Where’s your bailout? Hold on

The anti-bailout camp in Congress now has tried twice to halt the use of tax dollars to rescue the private sector.

They’re batting 0 for 2.

This can only be encouraging for everyone else who’s wondering, “Hey Uncle, where’s my bailout?” Home builders, for example. Millions more struggling homeowners. The state of California. Maybe the newspaper industry?

Let’s look at the score card:


The House’s initial rejection of the $700-billion financial system bailout in late September sparked a stock market dive that caused dissenters (Republican and Democrat) to cave. Within a few days, they approved the rescue on a second vote.

This week, Republicans in the Senate late Thursday blocked a plan to provide $14 billion in aid for the auto industry. The stock market on Friday again reacted with a tantrum until the Bush administration signaled a willingness to step in and provide Detroit with money from the financial-rescue pool.

The Dow Jones industrial average ended the day up 64.59 points, or 0.8%, to 8,629.68, recovering from a 217-point morning plunge. General Motors Corp. shares, which fell as low as $2.61 early Friday, ended with a modest loss of 18 cents, to $3.94.

The White House’s turnabout on auto-company help should thrill the home-building industry, which has its own suggestion for a bailout. The builders want Congress to underwrite ultra-cheap mortgages for home buyers -- a 2.99%, 30-year loan rate for purchases made by June 30 of next year, and a 3.99% rate for purchases in the second half of the year.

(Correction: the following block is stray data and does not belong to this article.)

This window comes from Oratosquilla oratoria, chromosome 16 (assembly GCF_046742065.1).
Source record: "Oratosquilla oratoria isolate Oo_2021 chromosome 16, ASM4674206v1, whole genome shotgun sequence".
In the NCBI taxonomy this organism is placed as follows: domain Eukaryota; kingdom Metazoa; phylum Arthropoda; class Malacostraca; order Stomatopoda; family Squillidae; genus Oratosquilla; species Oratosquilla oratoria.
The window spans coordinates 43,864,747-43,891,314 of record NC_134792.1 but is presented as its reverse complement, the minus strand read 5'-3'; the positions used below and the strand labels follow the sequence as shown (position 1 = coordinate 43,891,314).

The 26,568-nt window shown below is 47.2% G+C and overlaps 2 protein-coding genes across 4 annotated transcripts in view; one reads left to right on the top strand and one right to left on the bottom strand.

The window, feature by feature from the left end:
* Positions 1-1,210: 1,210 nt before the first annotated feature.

California and other cash-strapped states also may be seeing an opportunity. The Treasury and Federal Reserve so far have resisted the idea of coming to the aid of fiscally challenged municipalities. But as The Times noted this week, California now is staring at a budget gap of as much as $42 billion by July 2010 as the economy crumbles. You can’t close that just by raising vehicle license fees.

If Citigroup Inc. and GM are too big to fail, what about California?

Sacramento, and everyone else who needs a hand, knows the Obama administration is at least likely to listen. The president-elect has said he will do “whatever it takes” to fix the economy and avoid Great Depression II.

His staff, and congressional leaders, already are working on a job-creating fiscal stimulus plan that House Speaker Nancy Pelosi on Friday said could total $600 billion. It would target traditional infrastructure spending (such as for roads and bridges) as well as enhancements to the nation’s technology infrastructure (think: broadband Internet expansion).


The new administration can opt to call that spending an investment rather than a bailout -- just as current Treasury Secretary Henry M. Paulson’s injection of more than $300 billion into banks and other financial institutions is supposed to be an investment that ultimately will pay off for taxpayers.